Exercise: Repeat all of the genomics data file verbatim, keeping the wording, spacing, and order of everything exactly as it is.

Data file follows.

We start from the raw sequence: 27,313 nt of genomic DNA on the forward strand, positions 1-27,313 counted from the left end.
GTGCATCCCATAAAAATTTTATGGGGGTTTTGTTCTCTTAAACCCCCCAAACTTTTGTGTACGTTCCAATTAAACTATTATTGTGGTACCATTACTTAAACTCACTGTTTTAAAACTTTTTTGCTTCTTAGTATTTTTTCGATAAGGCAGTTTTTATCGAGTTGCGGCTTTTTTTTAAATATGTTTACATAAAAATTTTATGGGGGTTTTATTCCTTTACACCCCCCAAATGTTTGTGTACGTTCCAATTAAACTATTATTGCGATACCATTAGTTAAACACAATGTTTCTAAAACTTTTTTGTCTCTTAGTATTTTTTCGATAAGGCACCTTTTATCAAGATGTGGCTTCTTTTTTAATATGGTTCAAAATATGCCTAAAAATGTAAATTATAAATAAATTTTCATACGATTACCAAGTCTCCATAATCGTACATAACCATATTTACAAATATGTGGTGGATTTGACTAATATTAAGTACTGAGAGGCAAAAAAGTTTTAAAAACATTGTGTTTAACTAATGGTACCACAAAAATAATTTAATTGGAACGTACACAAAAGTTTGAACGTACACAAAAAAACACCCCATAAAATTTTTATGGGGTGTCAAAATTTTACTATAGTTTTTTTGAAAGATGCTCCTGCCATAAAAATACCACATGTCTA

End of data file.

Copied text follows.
We start from the raw sequence: 27,313 nt of genomic DNA on the forward strand, positions 1-27,313 counted from the left end.
GTGCATCCCATAAAAATTTTATGGGGGTTTTGTTCTCTTAAACCCCCCAAACTTTTGTGTACGTTCCAATTAAACTATTATTGTGGTACCATTACTTAAACTCACTGTTTTAAAACTTTTTTGCTTCTTAGTATTTTTTCGATAAGGCAGTTTTTATCGAGTTGCGGCTTTTTTTTAAATATGTTTACATAAAAATTTTATGGGGGTTTTATTCCTTTACACCCCCCAAATGTTTGTGTACGTTCCAATTAAACTATTATTGCGATACCATTAGTTAAACACAATGTTTCTAAAACTTTTTTGTCTCTTAGTATTTTTTCGATAAGGCACCTTTTATCAAGATGTGGCTTCTTTTTTAATATGGTTCAAAATATGCCTAAAAATGTAAATTATAAATAAATTTTCATACGATTACCAAGTCTCCATAATCGTACATAACCATATTTACAAATATGTGGTGGATTTGACTAATATTAAGTACTGAGAGGCAAAAAAGTTTTAAAAACATTGTGTTTAACTAATGGTACCACAAAAATAATTTAATTGGAACGTACACAAAAGTTTGAACGTACACAAAAAAACACCCCATAAAATTTTTATGGGGTGTCAAAATTTTACTATAGTTTTTTTGAAAGATGCTCCTGCCATAAAAATACCACATGTCTA